Tag Archives: world-building

Book recommendations wanted

I’m in the mood for some fantasy. Doesn’t happen often, but sometimes that’s what I really want to read. But it’s hard to find something I like because a) there has to be some romance, and b) I’m not super-familiar with the genre. So I thought I’d tell you guys about some books I’ve loved that are still sitting on my favs shelf and maybe those of you who are more familiar could give me some ideas.

I don’t even know that I want to contemplate how long ago it was that I read “The Keltiad” series. In the books, a group of people from Earth (Ireland), were able to travel through space at an insanely early point in history (by magical religious science, I guess). On the planet of Keltia and it’s surrounding planetary bodies, they established a whole new Keltic civilization. Now, well into the future, a small group of Earth explorers happens upon this hidden civilization out in space. To make things interesting, they show up at the beginnings of what will become a big political drama and war.

While there was a bit of romance that pulled me through the books, the strength of these is the amazingly detailed world-building and the development of the main character, Aeron, who is the slightly reluctant though duty-bound Queen of Keltia.

Rhapsody, Prophecy, and Destiny also blew my mind. And the romance in this one was very important in the story. Well, at least to me it was. I could not stop reading these books until the relationship was resolved. And it was AMAZING!!! Basically, character from different times and places who never should have met–do, which changes both their lives. By the time they struggle back to being in the same time and place, they’re so completely altered that they don’t even recognize each other. And then you have to go on reading it, knowing it, and waiting for the moment when they figure it out and all is revealed. ARG! It was awesome reading.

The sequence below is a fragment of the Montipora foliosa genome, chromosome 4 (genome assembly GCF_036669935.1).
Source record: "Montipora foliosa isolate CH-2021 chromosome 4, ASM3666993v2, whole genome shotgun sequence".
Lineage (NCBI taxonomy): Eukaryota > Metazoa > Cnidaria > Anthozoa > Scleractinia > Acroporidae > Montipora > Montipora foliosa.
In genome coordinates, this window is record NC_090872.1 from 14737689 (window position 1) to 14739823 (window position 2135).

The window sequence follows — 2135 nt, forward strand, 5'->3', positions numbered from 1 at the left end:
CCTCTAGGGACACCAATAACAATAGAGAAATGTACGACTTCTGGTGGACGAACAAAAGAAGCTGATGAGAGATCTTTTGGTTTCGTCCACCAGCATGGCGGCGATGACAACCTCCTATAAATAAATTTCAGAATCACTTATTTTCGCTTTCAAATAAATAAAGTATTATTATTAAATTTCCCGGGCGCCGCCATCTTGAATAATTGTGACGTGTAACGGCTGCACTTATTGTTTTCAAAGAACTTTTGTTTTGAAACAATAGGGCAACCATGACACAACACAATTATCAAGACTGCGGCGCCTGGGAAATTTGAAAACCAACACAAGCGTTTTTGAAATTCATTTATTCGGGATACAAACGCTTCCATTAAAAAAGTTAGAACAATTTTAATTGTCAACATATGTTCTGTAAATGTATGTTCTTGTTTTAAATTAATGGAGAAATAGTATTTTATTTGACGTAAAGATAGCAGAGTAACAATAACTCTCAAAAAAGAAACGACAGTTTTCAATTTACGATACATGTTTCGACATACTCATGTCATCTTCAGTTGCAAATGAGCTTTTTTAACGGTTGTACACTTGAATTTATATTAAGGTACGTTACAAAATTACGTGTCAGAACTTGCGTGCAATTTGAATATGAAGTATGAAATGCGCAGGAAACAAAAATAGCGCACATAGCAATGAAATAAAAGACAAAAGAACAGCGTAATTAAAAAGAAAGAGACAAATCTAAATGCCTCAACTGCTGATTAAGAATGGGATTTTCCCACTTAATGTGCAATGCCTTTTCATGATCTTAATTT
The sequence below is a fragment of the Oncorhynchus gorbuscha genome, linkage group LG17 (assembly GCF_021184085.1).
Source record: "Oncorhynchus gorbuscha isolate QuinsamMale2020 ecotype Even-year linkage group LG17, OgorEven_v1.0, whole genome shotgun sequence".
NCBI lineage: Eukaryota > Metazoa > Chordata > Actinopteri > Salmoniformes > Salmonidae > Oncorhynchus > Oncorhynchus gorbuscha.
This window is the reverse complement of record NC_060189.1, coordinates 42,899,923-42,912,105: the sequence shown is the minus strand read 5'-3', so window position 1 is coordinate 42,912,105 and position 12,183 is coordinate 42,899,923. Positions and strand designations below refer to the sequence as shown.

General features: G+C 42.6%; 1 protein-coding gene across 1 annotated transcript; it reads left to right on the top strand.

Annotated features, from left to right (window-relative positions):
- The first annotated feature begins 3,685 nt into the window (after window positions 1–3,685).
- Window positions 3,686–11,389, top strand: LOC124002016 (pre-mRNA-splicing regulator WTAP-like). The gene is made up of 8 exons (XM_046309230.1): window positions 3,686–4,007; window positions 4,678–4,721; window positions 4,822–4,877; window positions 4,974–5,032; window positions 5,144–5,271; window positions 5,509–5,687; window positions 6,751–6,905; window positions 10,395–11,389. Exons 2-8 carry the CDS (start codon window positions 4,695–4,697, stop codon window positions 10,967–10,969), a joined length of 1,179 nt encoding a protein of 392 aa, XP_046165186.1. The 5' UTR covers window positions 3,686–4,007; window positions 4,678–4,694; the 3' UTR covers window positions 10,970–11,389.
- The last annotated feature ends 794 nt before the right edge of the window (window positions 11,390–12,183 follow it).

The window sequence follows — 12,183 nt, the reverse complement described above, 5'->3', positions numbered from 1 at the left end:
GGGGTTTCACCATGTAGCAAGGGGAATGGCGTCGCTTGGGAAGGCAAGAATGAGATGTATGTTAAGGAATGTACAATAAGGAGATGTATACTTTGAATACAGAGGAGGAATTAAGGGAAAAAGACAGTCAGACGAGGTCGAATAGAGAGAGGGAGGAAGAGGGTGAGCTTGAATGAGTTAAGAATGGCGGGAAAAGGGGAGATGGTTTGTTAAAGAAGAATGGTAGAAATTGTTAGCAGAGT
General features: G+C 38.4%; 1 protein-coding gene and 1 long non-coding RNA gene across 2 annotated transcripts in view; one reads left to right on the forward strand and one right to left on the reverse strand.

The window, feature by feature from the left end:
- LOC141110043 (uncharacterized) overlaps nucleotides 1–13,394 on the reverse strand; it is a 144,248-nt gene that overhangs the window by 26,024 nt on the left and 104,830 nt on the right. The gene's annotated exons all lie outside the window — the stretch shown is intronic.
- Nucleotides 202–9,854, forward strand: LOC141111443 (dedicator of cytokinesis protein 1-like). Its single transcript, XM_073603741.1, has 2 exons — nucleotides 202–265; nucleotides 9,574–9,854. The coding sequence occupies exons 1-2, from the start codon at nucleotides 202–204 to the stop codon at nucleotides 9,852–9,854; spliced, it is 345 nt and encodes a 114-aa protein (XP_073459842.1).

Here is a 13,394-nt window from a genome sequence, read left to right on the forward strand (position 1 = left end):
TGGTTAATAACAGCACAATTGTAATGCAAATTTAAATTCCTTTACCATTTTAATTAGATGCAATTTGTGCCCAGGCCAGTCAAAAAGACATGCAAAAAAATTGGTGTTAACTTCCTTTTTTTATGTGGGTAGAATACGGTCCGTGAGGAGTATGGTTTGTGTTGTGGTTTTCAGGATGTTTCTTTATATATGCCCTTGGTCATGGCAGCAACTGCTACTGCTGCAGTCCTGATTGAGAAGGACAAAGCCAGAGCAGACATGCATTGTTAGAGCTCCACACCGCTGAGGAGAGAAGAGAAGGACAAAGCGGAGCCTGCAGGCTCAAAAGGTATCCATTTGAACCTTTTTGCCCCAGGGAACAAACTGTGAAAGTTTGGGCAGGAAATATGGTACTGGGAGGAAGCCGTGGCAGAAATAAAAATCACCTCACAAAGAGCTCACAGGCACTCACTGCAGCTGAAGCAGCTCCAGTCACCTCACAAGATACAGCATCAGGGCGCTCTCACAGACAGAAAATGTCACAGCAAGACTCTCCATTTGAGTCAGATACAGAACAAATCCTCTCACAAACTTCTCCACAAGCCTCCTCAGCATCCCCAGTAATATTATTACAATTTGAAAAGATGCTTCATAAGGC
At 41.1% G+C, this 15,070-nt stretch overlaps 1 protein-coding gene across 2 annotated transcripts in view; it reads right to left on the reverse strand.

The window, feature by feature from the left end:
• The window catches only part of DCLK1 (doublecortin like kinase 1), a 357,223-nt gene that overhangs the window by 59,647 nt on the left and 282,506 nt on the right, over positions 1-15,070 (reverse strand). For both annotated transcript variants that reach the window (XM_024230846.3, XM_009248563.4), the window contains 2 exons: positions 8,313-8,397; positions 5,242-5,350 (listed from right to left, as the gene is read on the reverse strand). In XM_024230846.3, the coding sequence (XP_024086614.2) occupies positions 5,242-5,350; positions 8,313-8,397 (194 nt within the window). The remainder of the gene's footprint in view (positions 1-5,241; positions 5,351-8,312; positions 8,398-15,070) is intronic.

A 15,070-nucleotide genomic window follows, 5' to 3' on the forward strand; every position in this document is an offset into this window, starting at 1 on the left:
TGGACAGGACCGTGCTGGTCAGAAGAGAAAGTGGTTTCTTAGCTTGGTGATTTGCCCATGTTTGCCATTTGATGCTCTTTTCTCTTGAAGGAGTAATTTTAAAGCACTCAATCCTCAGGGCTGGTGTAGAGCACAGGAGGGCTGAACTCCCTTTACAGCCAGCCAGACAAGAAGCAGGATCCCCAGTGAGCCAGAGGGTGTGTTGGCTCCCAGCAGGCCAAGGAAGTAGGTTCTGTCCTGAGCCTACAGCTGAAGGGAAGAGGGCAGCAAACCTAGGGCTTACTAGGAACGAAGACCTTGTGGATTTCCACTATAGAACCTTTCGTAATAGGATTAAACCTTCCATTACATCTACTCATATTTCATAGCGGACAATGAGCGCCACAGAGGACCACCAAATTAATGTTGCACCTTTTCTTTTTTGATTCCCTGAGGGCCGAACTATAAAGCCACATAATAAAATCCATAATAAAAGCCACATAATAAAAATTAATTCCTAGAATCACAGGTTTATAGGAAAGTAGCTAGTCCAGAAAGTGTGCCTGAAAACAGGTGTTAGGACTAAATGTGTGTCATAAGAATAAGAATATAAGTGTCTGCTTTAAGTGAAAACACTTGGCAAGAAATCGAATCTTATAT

Aside from that, the imagination in this thing! Incredible world-building and description, totally interesting characters, some of whom were incredibly alien and yet very, very real.

The Witches of Eileanan series could be a little uneven in that it didn’t always follow the same characters. It started with one girl, then broke from her to mainly follow another, and then at once point diverged from both of them and a whole book followed a more minor character. But that’s okay, because it was kind of awesome.

If I remember right, witchcraft was outlawed and being a witch was a crime, which was unfortunate because having magic wasn’t a choice. So there was a whole not so secret secret police running around hunting witches, a resistance, all that good stuff. Lots of remarkably heroic yet flawed characters facing all kind of adversity such that I was practically bouncing up and down rooting for them and couldn’t stop reading these, one after another.

One girl definitely had a better love life than the other, and those relationships didn’t drive the plot. But the characters were incredible. The world-building (see a theme in what I like?)! The surprises in the world were a constant source of delight for me. Maybe that’s partly because I don’t read a lot in this genre. Maybe I’m easily impressed. But I thought these books were brilliant.

Wizard’s First Rule is the first of the Sword of Truth series on which the television series Legend of the Seeker is, somewhat loosely IMO, based. Character development here was amazing (I know, I am repetitive and have a limited vocabulary). Richard Cypher will always be one of my favorite characters. In fact, I couldn’t finish the third book or go farther in the series because I just plain couldn’t stand all the torture of poor Richard! Terry Goodkind really knows how to torment a protag.

The romance in this is awesome if you’re totally drawn in by the seemingly impossible relationship. Which I am. And this being fantasy, of course I couldn’t tell how or even if it could possibly work out for these guys. Definitely part of what kept me turning pages. But it’s also that Richard, just a simple, good guy who was just minding his business with no idea he had a destiny, got on board with the world-saving and always chose the right thing even though it was pretty much always the really had thing.